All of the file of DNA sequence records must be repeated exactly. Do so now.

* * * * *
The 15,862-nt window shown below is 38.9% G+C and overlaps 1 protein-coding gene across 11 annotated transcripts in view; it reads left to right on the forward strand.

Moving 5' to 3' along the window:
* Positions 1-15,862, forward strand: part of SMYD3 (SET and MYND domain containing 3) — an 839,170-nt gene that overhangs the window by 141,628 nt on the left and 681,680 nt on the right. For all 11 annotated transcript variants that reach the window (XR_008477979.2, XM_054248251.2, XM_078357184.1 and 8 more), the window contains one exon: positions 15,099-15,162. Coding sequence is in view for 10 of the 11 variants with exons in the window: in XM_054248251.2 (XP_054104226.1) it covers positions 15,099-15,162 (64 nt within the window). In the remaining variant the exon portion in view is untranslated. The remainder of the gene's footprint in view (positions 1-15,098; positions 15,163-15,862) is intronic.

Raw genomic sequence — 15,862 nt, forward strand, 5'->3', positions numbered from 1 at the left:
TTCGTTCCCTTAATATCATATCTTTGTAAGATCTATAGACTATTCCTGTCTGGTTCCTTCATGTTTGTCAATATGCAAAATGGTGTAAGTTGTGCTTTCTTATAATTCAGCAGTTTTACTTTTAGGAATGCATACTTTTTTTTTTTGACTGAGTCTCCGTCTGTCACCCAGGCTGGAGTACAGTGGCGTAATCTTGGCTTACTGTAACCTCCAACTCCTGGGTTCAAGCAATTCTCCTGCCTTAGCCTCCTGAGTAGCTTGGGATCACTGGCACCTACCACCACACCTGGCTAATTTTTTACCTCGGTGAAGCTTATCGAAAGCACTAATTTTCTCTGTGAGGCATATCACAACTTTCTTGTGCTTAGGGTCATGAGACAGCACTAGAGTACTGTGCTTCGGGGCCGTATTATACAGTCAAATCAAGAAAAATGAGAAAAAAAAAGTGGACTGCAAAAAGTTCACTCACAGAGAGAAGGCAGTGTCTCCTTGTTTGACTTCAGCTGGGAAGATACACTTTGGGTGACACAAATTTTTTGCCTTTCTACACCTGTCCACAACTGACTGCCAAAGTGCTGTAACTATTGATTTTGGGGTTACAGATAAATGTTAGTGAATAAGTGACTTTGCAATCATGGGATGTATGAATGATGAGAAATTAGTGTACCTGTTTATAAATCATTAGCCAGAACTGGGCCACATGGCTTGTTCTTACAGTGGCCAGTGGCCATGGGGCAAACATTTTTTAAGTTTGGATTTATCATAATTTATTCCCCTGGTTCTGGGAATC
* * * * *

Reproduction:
The 15,862-nt window shown below is 38.9% G+C and overlaps 1 protein-coding gene across 11 annotated transcripts in view; it reads left to right on the forward strand.

Moving 5' to 3' along the window:
* Positions 1-15,862, forward strand: part of SMYD3 (SET and MYND domain containing 3) — an 839,170-nt gene that overhangs the window by 141,628 nt on the left and 681,680 nt on the right. For all 11 annotated transcript variants that reach the window (XR_008477979.2, XM_054248251.2, XM_078357184.1 and 8 more), the window contains one exon: positions 15,099-15,162. Coding sequence is in view for 10 of the 11 variants with exons in the window: in XM_054248251.2 (XP_054104226.1) it covers positions 15,099-15,162 (64 nt within the window). In the remaining variant the exon portion in view is untranslated. The remainder of the gene's footprint in view (positions 1-15,098; positions 15,163-15,862) is intronic.

Raw genomic sequence — 15,862 nt, forward strand, 5'->3', positions numbered from 1 at the left:
TTCGTTCCCTTAATATCATATCTTTGTAAGATCTATAGACTATTCCTGTCTGGTTCCTTCATGTTTGTCAATATGCAAAATGGTGTAAGTTGTGCTTTCTTATAATTCAGCAGTTTTACTTTTAGGAATGCATACTTTTTTTTTTTGACTGAGTCTCCGTCTGTCACCCAGGCTGGAGTACAGTGGCGTAATCTTGGCTTACTGTAACCTCCAACTCCTGGGTTCAAGCAATTCTCCTGCCTTAGCCTCCTGAGTAGCTTGGGATCACTGGCACCTACCACCACACCTGGCTAATTTTTTACCTCGGTGAAGCTTATCGAAAGCACTAATTTTCTCTGTGAGGCATATCACAACTTTCTTGTGCTTAGGGTCATGAGACAGCACTAGAGTACTGTGCTTCGGGGCCGTATTATACAGTCAAATCAAGAAAAATGAGAAAAAAAAAGTGGACTGCAAAAAGTTCACTCACAGAGAGAAGGCAGTGTCTCCTTGTTTGACTTCAGCTGGGAAGATACACTTTGGGTGACACAAATTTTTTGCCTTTCTACACCTGTCCACAACTGACTGCCAAAGTGCTGTAACTATTGATTTTGGGGTTACAGATAAATGTTAGTGAATAAGTGACTTTGCAATCATGGGATGTATGAATGATGAGAAATTAGTGTACCTGTTTATAAATCATTAGCCAGAACTGGGCCACATGGCTTGTTCTTACAGTGGCCAGTGGCCATGGGGCAAACATTTTTTAAGTTTGGATTTATCATAATTTATTCCCCTGGTTCTGGGAATC